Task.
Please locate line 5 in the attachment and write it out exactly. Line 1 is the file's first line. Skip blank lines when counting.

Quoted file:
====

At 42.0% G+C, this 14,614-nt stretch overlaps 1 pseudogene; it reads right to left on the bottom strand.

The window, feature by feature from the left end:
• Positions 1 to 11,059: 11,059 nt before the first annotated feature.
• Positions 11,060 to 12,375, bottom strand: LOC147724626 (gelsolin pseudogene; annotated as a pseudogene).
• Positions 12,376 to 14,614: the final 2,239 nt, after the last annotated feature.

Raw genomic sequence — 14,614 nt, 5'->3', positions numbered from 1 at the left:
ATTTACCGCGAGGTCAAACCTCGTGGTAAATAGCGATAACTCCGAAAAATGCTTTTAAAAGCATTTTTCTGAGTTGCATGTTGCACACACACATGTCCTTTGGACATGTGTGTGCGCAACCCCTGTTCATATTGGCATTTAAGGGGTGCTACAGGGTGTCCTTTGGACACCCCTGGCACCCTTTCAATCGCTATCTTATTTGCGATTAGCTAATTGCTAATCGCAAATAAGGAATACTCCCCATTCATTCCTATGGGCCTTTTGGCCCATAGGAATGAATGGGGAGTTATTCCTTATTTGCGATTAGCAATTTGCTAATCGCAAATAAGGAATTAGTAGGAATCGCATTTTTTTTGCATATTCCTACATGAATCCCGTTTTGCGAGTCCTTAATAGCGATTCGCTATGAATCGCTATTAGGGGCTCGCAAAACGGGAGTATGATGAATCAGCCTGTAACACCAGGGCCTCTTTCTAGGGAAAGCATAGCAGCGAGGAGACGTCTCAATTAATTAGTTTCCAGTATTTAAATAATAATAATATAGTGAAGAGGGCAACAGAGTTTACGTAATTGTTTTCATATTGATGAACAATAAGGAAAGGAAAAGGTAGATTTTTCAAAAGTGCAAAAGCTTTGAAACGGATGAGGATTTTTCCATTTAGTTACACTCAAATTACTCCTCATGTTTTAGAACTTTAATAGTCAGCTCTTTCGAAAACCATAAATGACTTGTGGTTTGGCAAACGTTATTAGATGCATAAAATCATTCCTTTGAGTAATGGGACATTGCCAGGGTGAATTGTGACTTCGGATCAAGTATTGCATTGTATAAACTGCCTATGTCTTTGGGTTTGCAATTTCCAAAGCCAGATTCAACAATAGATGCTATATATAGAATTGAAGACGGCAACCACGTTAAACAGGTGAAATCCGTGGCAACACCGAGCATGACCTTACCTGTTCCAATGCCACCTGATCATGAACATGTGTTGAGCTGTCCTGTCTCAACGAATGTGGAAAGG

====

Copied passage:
• Positions 12,376 to 14,614: the final 2,239 nt, after the last annotated feature.